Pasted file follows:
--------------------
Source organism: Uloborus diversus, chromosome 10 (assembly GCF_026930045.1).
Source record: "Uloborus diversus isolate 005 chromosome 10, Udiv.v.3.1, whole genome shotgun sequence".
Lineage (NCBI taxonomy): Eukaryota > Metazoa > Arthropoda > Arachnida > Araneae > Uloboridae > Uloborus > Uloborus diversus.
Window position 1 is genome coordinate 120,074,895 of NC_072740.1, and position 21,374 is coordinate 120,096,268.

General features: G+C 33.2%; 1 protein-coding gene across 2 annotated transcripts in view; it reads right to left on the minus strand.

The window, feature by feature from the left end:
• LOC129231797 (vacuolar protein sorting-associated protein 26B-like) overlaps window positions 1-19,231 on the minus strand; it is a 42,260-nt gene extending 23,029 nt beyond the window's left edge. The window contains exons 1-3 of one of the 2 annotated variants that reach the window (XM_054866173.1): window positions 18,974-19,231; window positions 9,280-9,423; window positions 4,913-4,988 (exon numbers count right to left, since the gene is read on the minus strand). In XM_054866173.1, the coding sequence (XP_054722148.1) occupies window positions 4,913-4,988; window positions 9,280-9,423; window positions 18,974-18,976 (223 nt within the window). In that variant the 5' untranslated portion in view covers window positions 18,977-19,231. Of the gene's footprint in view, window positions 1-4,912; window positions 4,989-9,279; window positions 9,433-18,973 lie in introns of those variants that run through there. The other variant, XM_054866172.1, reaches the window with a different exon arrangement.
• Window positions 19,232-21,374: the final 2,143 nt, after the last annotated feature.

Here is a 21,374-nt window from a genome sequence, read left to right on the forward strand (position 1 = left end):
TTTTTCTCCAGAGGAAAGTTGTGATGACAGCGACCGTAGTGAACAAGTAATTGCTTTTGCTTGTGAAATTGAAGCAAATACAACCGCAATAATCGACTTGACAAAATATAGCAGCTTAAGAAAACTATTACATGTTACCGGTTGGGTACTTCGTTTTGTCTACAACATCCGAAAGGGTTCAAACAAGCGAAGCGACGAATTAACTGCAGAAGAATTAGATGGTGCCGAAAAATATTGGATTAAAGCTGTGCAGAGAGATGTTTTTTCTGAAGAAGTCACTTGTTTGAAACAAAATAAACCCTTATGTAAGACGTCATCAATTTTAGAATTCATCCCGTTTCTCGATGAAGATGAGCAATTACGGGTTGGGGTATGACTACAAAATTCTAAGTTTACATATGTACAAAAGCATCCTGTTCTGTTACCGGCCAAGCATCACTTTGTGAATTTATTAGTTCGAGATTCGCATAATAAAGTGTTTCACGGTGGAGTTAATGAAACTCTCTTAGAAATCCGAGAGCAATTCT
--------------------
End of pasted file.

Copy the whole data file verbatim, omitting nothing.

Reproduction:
Source organism: Uloborus diversus, chromosome 10 (assembly GCF_026930045.1).
Source record: "Uloborus diversus isolate 005 chromosome 10, Udiv.v.3.1, whole genome shotgun sequence".
Lineage (NCBI taxonomy): Eukaryota > Metazoa > Arthropoda > Arachnida > Araneae > Uloboridae > Uloborus > Uloborus diversus.
Window position 1 is genome coordinate 120,074,895 of NC_072740.1, and position 21,374 is coordinate 120,096,268.

General features: G+C 33.2%; 1 protein-coding gene across 2 annotated transcripts in view; it reads right to left on the minus strand.

The window, feature by feature from the left end:
• LOC129231797 (vacuolar protein sorting-associated protein 26B-like) overlaps window positions 1-19,231 on the minus strand; it is a 42,260-nt gene extending 23,029 nt beyond the window's left edge. The window contains exons 1-3 of one of the 2 annotated variants that reach the window (XM_054866173.1): window positions 18,974-19,231; window positions 9,280-9,423; window positions 4,913-4,988 (exon numbers count right to left, since the gene is read on the minus strand). In XM_054866173.1, the coding sequence (XP_054722148.1) occupies window positions 4,913-4,988; window positions 9,280-9,423; window positions 18,974-18,976 (223 nt within the window). In that variant the 5' untranslated portion in view covers window positions 18,977-19,231. Of the gene's footprint in view, window positions 1-4,912; window positions 4,989-9,279; window positions 9,433-18,973 lie in introns of those variants that run through there. The other variant, XM_054866172.1, reaches the window with a different exon arrangement.
• Window positions 19,232-21,374: the final 2,143 nt, after the last annotated feature.

Here is a 21,374-nt window from a genome sequence, read left to right on the forward strand (position 1 = left end):
TTTTTCTCCAGAGGAAAGTTGTGATGACAGCGACCGTAGTGAACAAGTAATTGCTTTTGCTTGTGAAATTGAAGCAAATACAACCGCAATAATCGACTTGACAAAATATAGCAGCTTAAGAAAACTATTACATGTTACCGGTTGGGTACTTCGTTTTGTCTACAACATCCGAAAGGGTTCAAACAAGCGAAGCGACGAATTAACTGCAGAAGAATTAGATGGTGCCGAAAAATATTGGATTAAAGCTGTGCAGAGAGATGTTTTTTCTGAAGAAGTCACTTGTTTGAAACAAAATAAACCCTTATGTAAGACGTCATCAATTTTAGAATTCATCCCGTTTCTCGATGAAGATGAGCAATTACGGGTTGGGGTATGACTACAAAATTCTAAGTTTACATATGTACAAAAGCATCCTGTTCTGTTACCGGCCAAGCATCACTTTGTGAATTTATTAGTTCGAGATTCGCATAATAAAGTGTTTCACGGTGGAGTTAATGAAACTCTCTTAGAAATCCGAGAGCAATTCT